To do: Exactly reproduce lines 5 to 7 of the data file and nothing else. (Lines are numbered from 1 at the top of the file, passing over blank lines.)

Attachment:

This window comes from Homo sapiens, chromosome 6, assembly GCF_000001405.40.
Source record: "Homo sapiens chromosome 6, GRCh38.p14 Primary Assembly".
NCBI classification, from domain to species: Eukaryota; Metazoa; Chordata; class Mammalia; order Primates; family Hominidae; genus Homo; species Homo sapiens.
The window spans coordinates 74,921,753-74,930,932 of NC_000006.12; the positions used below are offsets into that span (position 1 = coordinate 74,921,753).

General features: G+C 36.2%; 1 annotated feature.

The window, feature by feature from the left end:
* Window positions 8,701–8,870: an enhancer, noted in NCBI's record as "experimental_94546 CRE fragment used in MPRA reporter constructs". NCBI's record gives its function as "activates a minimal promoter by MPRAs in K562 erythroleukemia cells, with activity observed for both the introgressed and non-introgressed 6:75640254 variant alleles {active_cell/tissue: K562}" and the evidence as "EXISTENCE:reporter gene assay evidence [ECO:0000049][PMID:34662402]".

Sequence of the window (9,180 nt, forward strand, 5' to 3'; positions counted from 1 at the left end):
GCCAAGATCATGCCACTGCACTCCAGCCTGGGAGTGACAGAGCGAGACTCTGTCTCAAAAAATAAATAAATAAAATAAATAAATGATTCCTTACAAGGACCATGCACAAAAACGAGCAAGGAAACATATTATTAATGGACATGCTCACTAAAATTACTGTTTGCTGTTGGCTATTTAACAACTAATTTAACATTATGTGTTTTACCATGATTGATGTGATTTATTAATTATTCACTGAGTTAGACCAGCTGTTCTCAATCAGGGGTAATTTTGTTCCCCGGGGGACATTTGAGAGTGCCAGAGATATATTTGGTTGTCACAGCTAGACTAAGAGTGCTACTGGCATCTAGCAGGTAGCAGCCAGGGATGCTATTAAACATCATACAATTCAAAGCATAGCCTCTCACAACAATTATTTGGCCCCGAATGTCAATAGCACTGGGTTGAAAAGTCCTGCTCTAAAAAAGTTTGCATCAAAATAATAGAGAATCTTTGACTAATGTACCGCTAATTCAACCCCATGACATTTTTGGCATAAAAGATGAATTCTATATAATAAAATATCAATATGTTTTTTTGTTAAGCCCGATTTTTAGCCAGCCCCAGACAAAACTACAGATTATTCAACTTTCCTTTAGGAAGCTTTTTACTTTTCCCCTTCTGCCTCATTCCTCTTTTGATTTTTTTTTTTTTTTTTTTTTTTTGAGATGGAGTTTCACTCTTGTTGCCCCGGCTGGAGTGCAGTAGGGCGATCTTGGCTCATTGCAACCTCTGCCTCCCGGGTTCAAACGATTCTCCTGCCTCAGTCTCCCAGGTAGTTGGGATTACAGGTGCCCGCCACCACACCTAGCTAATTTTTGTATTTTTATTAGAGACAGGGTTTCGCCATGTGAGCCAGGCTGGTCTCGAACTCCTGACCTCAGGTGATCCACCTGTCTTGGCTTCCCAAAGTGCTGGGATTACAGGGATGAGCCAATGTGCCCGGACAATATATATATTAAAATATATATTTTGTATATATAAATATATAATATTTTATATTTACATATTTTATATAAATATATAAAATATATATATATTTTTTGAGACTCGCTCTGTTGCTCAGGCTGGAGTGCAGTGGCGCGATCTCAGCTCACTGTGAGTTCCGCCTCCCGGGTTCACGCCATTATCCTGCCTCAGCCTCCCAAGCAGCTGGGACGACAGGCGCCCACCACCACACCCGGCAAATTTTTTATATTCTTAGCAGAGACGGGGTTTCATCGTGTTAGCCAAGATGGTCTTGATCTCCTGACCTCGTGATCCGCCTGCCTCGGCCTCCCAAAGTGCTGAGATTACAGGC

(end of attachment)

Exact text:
General features: G+C 36.2%; 1 annotated feature.

The window, feature by feature from the left end:
* Window positions 8,701–8,870: an enhancer, noted in NCBI's record as "experimental_94546 CRE fragment used in MPRA reporter constructs". NCBI's record gives its function as "activates a minimal promoter by MPRAs in K562 erythroleukemia cells, with activity observed for both the introgressed and non-introgressed 6:75640254 variant alleles {active_cell/tissue: K562}" and the evidence as "EXISTENCE:reporter gene assay evidence [ECO:0000049][PMID:34662402]".